She recommended a book, one of a popular series of “channeled” messages from “God” (henceforth “god,” in the interests of truth), by the charlatan—OK, let’s be charitable, the unwittingly deceived and deluded author—Neale Donald Walsch.  This one is called Home with God.  I found a site that reproduces the whole thing (probably to the chagrin of the author and the interest of his attorneys), so I thought I’d just present a few sample passages here, so you know what god is saying to those who would become evolved spiritual beings:

“Let us be clear. Hell does not exist. There simply is no such place. Therefore, there is no such place for you to go… There is no suffering of any kind in the Afterlife.

“There is no such thing as THE truth. We’ve already gone over that. Let it be enough that you get in touch with YOUR truth.

“There is no such thing as “good” and “bad.” They do not exist in Ultimate Reality. Good and bad are judgments made in the mind.

“You do not have to be “ordained” to be a minister in the world. God has ordained you by virtue of your being alive.

“No one religion and no one teaching is more “right” than another.

[Here’s a little dialogue exemplifying the “divine” doubletalk that characterizes the book]:

–That was a wonderful reply [which the author wrote to a friend]. I am sure that Sheila found it very, very comforting.

–Yes, but was it true? Or am I just making it all up?

–Yes.

–Yes, what?

–Yes to both questions. It is true because you are making it all up. You may have it any way that you wish.

–You keep telling me that, and I keep wanting to have it be a certain way because that’s the way it really is.

–But that is the way it really is. That is the way it “really is” because you keep creating it that way. If you wish to create it another way, it will be another way. This can be said, incidentally, about the whole of your life, on earth as it is in heaven…

Such passages are obvious hogwash to any Christian, or even any intelligent person.  Some other passages are more subtle and will probably appeal to those who are looking to find a reason to deny that God will judge us for our actions, and to those who are quite content to create reality any way they wish, so they can include all their sinful pleasures and console themselves that there is no such thing as good or bad. So there are no objective standards for morality or even truth itself.  Hey, everything is what you want it to be, you are the creator of your own reality, your own truth. If it feels good, do it, if it smells good, eat it; you can be your own god!

The combination in this book of half-truths, subtle and seductive reasonings, “enlightened” re-interpretations of the Bible and Christian faith and morality, along with outright lies, bears the clear signature of satan and the ever-helpful “guides” he offers to take us to new realms of the (evil) spirit.  The devil is still taking it hard that he couldn’t be a god and that St Michael threw him out of Heaven, so now he gets to be a best-selling co-author—and to his sinister, sneering delight, many people now believe that he is in fact God!  St Paul does sort of give the devil the nod by calling him “the god of this world,”  though only to denounce him as the one who has “blinded the minds” of gullible people “to keep them from seeing the light of the gospel of the glory of Christ…” (2Cor. 4:4).  The devil is the “god” to whom the channelers listen and by whom they are blissfully deceived.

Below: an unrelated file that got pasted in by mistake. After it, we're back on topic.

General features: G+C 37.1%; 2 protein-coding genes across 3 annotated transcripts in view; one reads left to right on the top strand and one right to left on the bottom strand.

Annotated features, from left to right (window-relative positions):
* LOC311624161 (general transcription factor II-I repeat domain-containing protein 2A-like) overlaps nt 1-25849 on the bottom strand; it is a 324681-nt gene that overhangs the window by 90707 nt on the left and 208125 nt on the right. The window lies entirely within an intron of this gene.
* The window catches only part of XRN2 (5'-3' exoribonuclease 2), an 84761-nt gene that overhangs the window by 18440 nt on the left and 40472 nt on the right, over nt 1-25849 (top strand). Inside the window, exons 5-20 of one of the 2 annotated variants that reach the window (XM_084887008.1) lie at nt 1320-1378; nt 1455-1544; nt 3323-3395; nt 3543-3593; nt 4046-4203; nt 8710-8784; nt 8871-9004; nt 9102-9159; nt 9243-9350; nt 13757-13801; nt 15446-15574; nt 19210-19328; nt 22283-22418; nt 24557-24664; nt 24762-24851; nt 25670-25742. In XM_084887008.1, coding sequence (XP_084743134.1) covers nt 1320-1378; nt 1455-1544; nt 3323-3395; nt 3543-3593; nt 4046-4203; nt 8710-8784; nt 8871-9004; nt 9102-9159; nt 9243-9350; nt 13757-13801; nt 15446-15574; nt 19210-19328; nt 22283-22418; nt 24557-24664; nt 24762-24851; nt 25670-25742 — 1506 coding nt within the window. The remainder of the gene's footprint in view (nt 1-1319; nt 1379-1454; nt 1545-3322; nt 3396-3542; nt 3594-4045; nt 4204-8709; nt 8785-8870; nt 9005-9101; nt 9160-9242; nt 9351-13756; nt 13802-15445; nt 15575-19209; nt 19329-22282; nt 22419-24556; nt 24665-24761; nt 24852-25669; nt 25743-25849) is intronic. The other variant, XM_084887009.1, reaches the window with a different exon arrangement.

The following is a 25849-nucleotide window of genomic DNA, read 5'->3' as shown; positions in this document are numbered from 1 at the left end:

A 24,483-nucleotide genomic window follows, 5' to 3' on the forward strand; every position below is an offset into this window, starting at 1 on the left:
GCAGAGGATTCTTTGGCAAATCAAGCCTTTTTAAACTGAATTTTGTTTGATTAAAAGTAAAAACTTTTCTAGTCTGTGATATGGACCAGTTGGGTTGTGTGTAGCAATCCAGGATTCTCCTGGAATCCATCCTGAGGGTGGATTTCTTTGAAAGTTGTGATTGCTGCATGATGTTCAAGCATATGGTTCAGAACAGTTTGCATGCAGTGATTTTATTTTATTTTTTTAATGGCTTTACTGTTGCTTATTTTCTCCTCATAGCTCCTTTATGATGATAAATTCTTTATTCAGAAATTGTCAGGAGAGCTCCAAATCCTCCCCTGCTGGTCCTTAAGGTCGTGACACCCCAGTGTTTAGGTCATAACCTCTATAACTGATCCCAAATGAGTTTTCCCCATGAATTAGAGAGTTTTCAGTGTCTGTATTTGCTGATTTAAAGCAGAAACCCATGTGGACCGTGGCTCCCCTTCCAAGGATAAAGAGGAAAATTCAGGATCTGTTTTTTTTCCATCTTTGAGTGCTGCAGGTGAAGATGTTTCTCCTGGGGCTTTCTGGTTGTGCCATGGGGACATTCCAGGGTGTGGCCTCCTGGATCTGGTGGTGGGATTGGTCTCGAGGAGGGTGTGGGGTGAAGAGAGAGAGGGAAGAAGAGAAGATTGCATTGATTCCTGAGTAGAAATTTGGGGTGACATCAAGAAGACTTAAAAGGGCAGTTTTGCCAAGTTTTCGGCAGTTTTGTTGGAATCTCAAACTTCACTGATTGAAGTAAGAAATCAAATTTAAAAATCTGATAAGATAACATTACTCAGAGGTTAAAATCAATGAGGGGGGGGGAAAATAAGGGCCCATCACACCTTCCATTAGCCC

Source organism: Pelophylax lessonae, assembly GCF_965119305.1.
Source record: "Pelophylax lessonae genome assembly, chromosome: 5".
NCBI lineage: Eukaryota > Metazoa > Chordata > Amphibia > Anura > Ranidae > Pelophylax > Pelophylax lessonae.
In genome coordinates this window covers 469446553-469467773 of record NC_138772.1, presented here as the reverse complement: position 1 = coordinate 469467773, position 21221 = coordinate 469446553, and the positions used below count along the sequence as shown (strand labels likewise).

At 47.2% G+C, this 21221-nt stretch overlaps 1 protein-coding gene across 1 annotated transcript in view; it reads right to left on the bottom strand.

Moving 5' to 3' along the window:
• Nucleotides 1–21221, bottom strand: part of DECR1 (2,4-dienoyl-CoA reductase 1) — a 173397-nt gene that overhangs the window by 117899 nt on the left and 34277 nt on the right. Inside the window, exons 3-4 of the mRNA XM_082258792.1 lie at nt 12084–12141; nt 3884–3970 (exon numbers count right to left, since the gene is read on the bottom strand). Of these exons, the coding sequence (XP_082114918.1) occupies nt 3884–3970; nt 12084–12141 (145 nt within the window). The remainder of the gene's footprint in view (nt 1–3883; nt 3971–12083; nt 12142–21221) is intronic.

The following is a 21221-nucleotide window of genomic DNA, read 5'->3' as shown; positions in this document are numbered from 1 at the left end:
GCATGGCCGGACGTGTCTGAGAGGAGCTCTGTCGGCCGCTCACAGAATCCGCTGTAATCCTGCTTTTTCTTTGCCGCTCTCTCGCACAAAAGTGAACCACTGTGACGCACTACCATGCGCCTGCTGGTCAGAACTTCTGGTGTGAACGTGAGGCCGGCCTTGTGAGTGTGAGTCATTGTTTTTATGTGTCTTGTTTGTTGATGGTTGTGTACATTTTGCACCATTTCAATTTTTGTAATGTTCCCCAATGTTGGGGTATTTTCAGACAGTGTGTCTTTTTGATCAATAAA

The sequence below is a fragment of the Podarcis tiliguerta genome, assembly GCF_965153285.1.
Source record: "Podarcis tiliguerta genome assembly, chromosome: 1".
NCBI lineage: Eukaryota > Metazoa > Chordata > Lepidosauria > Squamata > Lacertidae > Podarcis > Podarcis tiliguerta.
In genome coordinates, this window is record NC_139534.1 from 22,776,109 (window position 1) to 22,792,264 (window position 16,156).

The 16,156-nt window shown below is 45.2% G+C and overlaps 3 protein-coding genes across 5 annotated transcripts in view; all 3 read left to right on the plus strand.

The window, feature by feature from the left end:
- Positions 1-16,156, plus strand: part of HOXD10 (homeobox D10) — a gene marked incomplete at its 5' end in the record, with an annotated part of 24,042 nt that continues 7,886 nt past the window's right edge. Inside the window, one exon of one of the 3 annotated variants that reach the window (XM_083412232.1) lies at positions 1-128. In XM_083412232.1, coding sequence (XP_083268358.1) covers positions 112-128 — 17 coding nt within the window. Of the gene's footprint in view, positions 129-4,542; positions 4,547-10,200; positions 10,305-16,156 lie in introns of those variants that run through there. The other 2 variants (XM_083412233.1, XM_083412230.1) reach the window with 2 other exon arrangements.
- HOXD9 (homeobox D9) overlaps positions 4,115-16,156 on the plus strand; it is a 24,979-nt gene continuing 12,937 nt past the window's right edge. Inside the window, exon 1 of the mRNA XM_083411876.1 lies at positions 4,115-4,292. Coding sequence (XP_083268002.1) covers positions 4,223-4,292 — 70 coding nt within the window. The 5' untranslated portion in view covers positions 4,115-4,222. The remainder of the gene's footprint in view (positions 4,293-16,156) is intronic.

I’ve written here in a sort of tongue-in-cheek style, but the issue is dead serious.  People are placing their immortal souls in danger by buying into all this new-age pseudo-spirituality, thinking they have transcended the taboos and commandments of outdated religion.  Somehow it’s not enough that God sent his only-begotten Son to die for us to take away our sins and make it possible for us to enjoy eternal life in Heaven.  Evidently God made a big mistake and Jesus died for nothing, because we have no sin in the first place.  Poor God! He should have waited until all these good books were published, so He could have learned something and spared his Son a whole lot of trouble!

We need to fight the good fight, and pray that the true God will unmask the demon guides who pose as beings of light, drawing unsuspecting people toward eternal darkness and misery.  Let us invite the holy angels into this fight, for it is not against flesh and blood but against the spiritual hosts of wickedness (see Eph. 6:12) in the upper regions, or shall we say, in the “astral planes.”

I’m tired of seeing people fall for this cheap deception, especially since the consequences are so dire, but they are very hard to talk to, because you see, all I’m saying to them is my truth, which is very fine for me, but they are living by their truth, which they have created just for themselves, and which makes them very happy.  They really do not wish to know what is true and what is not, what is right and what is wrong (“god” has instructed them to dismiss these matters, anyway); they just want pleasant spiritual experiences.

I must confess, though, that I am going to follow one of the counsels of “god,” which I was a little surprised to find there, but which just confirms the confusion of the chaotic counsels of the rest of the book.  Here it is: “Don’t believe a single thing I say…”

Let’s get the holy angels to unmask and rout the demons, so that people may be turned to God and away from the devil who likes to call himself “god” and deceive unsuspecting and undiscerning souls. I recently came across this prayer to Our Lady, which was given from Heaven in the 19th century to Fr Louis Eduard Cestac, the founder of a religious order:

“O sublime Queen of Heaven, exalted Lady of the Angels, thou hast the power and the commission given by God to crush the head of satan.  Therefore we humbly beseech thee, send to our aid thy heavenly legions, so that, under thy command and by thy power, they may pursue the hellish spirits, fight them everywhere, ward off their impudent attacks, and fling them back into the abyss.

“Who is like God?  You holy Angels and Archangels, defend and protect us!